The year 2019 has been a rife one when it comes to data and cybersecurity breaches. A sizeable chunk of these vulnerabilities were identified in cloud-based platforms.

While nearly all those loopholes were plugged sooner or later, two questions still largely remain unanswered by the concerned parties. Firstly, what was the level and duration of exposure prior to identification?

Secondly, most service providers are tight-lipped over the exact number of users that were either exposed or directly affected by these vulnerabilities in some way.

Tech company Check Point has earned a lot of name and repute when it comes to identifying flaws in the cybersecurity of a wide array of services thriving over the internet and cloud.

Check Point has successfully identified loopholes in the systems of big names in the tech industry that include WhatsApp, TikTok and Zoom. The common denominator among all three is either web or the cloud.

This time around, Check Point decided to tread a different path by exploring vulnerabilities in the domain of cloud security. It won’t be wrong to say that the very existence of cloud hinges around robust security.

Microsoft, which was the second-largest player in the cloud market by revenue for the year 2019, was chosen as the lucky sample and work started.

Without taking too long, Check Point was able to identify a major vulnerability in the company’s Azure cloud platform. In technical terms, the issue is called Remote Code Execution (RCE) exploit.

Once a nefarious actor identifies this window of opportunity and exploits it, such a user can break the virtual or cloud isolation that separates the countless users over the cloud.

This vulnerability does not stop here, even code running over virtual machines can be intercepted and virtualized programs can also be manipulated.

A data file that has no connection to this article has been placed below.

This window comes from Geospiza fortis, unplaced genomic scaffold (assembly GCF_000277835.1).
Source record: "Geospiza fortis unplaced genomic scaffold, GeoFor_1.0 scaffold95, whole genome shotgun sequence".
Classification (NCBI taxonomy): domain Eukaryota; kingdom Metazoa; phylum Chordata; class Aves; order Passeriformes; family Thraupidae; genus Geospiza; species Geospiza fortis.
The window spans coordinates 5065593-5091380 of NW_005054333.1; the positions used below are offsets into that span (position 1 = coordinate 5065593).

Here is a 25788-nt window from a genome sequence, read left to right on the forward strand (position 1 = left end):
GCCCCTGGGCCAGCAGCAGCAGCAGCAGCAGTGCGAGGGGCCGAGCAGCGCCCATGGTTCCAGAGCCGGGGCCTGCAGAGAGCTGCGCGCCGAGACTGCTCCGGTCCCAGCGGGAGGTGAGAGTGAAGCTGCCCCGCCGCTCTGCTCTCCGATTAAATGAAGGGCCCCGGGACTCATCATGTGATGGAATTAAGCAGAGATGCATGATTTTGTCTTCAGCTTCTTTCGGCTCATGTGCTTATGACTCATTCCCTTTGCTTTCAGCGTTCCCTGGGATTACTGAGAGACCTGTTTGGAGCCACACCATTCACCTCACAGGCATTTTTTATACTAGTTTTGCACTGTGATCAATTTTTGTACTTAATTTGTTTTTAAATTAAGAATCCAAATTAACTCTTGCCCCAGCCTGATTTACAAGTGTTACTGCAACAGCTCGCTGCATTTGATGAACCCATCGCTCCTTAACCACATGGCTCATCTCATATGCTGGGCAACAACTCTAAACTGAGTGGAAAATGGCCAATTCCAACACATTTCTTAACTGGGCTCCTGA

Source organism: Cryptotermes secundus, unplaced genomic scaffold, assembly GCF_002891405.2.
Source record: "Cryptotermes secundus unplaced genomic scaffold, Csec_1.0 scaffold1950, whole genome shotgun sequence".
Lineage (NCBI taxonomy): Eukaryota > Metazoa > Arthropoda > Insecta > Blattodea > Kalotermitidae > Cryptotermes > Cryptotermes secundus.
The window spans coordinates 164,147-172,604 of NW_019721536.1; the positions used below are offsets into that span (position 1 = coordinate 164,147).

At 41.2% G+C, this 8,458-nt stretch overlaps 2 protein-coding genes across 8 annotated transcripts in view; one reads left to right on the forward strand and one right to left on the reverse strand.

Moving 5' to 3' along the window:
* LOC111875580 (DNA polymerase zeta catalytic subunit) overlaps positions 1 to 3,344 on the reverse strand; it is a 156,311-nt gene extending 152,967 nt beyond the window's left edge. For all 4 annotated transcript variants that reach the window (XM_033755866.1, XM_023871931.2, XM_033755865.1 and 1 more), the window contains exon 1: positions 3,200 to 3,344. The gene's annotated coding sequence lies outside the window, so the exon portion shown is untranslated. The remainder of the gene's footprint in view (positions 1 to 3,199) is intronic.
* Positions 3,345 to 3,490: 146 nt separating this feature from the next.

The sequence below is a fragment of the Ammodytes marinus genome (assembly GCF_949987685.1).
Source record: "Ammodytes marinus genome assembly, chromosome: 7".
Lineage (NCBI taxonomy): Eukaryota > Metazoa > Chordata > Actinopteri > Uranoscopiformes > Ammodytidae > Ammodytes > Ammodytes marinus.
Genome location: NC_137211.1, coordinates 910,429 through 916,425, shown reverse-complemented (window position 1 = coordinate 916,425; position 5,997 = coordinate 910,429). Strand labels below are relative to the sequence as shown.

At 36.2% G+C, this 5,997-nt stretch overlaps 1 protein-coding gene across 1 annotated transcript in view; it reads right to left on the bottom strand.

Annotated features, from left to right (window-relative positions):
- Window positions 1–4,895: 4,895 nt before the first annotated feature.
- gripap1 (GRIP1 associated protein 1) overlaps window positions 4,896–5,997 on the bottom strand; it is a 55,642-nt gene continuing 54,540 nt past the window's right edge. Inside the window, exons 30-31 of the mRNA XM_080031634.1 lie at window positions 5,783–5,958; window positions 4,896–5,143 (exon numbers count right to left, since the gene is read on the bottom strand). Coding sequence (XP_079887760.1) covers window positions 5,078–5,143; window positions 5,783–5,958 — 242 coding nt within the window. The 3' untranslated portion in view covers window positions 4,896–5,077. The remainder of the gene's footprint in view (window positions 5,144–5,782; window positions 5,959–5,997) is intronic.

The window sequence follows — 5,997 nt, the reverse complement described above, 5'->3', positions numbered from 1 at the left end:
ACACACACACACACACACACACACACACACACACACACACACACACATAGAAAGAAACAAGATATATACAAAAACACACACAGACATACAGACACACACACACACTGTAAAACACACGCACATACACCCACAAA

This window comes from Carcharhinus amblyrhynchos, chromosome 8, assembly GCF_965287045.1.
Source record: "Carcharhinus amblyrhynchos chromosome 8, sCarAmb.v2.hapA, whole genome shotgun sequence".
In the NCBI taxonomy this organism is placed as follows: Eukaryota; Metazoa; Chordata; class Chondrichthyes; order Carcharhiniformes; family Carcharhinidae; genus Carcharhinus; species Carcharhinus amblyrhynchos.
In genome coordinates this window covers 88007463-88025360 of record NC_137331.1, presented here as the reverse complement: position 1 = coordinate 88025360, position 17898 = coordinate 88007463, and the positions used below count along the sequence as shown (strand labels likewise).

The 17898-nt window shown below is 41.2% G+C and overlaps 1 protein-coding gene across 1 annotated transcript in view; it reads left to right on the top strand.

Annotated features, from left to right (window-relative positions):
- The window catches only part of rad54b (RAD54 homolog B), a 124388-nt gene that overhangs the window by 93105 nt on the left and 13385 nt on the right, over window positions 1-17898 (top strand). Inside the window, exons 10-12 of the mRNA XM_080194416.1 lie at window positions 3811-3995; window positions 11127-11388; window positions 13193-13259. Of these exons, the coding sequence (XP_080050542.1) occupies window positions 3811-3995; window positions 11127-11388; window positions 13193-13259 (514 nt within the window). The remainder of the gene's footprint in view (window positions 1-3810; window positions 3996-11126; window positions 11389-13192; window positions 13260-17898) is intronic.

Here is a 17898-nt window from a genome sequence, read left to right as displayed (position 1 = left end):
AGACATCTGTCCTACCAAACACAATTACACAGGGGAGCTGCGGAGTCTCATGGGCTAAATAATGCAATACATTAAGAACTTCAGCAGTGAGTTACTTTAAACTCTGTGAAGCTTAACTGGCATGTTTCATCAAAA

One more worrisome factor was that certain patterns could be identified within the various codes to ascertain the user entity behind that code, which leaves sensitive business information up for grabs.

As soon as a user breaks the isolation, potentially the entire cloud infrastructure or service over which that specific code runs can be accessed, sniffed and even manipulated.

This vulnerability was identified by Check Point over Microsoft’s offline Azure Stack, which is an exact replication of the actual cloud environment.

As soon as the vulnerability was confirmed, Microsoft went on to patch it and also advised its users to immediately update their machines to plug this gap.

Check Point went on to win both well-deserved acclaim and a monetary reward. Microsoft also emerges out of this episode as a winner of sorts.

However, the losing party in yet another discovery of a major vulnerability are the very users of the cloud. We want more of vigilant companies like Check Point and fewer discoveries of such loopholes for sure.

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